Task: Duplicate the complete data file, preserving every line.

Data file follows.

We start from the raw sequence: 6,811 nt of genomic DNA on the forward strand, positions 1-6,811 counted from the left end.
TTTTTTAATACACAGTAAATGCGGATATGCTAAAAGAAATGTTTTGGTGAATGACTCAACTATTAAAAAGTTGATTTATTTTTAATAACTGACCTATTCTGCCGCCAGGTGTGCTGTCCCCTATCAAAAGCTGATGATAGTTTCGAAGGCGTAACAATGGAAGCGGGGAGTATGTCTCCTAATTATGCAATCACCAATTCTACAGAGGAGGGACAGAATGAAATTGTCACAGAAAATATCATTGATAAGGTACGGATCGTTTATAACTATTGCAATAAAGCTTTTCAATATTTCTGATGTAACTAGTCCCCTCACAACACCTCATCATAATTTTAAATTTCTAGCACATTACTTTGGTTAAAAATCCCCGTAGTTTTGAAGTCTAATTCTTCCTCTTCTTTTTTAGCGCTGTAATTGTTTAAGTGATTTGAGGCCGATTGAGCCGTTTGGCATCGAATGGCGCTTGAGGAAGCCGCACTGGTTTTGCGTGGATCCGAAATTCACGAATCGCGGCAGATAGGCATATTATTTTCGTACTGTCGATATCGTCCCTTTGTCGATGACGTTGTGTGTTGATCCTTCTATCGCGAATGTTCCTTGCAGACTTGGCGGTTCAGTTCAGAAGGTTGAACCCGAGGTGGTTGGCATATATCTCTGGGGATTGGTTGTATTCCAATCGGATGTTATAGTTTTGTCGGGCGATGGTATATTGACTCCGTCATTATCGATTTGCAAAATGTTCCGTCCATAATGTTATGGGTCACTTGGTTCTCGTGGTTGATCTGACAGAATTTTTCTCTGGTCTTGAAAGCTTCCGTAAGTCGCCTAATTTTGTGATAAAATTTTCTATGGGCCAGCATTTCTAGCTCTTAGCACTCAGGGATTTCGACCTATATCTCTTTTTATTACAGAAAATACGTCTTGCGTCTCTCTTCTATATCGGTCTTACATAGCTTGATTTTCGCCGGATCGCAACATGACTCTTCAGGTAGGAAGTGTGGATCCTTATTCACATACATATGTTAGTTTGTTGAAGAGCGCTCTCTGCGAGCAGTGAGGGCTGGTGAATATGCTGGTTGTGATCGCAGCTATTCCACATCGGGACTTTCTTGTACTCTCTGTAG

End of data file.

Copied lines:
We start from the raw sequence: 6,811 nt of genomic DNA on the forward strand, positions 1-6,811 counted from the left end.
TTTTTTAATACACAGTAAATGCGGATATGCTAAAAGAAATGTTTTGGTGAATGACTCAACTATTAAAAAGTTGATTTATTTTTAATAACTGACCTATTCTGCCGCCAGGTGTGCTGTCCCCTATCAAAAGCTGATGATAGTTTCGAAGGCGTAACAATGGAAGCGGGGAGTATGTCTCCTAATTATGCAATCACCAATTCTACAGAGGAGGGACAGAATGAAATTGTCACAGAAAATATCATTGATAAGGTACGGATCGTTTATAACTATTGCAATAAAGCTTTTCAATATTTCTGATGTAACTAGTCCCCTCACAACACCTCATCATAATTTTAAATTTCTAGCACATTACTTTGGTTAAAAATCCCCGTAGTTTTGAAGTCTAATTCTTCCTCTTCTTTTTTAGCGCTGTAATTGTTTAAGTGATTTGAGGCCGATTGAGCCGTTTGGCATCGAATGGCGCTTGAGGAAGCCGCACTGGTTTTGCGTGGATCCGAAATTCACGAATCGCGGCAGATAGGCATATTATTTTCGTACTGTCGATATCGTCCCTTTGTCGATGACGTTGTGTGTTGATCCTTCTATCGCGAATGTTCCTTGCAGACTTGGCGGTTCAGTTCAGAAGGTTGAACCCGAGGTGGTTGGCATATATCTCTGGGGATTGGTTGTATTCCAATCGGATGTTATAGTTTTGTCGGGCGATGGTATATTGACTCCGTCATTATCGATTTGCAAAATGTTCCGTCCATAATGTTATGGGTCACTTGGTTCTCGTGGTTGATCTGACAGAATTTTTCTCTGGTCTTGAAAGCTTCCGTAAGTCGCCTAATTTTGTGATAAAATTTTCTATGGGCCAGCATTTCTAGCTCTTAGCACTCAGGGATTTCGACCTATATCTCTTTTTATTACAGAAAATACGTCTTGCGTCTCTCTTCTATATCGGTCTTACATAGCTTGATTTTCGCCGGATCGCAACATGACTCTTCAGGTAGGAAGTGTGGATCCTTATTCACATACATATGTTAGTTTGTTGAAGAGCGCTCTCTGCGAGCAGTGAGGGCTGGTGAATATGCTGGTTGTGATCGCAGCTATTCCACATCGGGACTTTCTTGTACTCTCTGTAG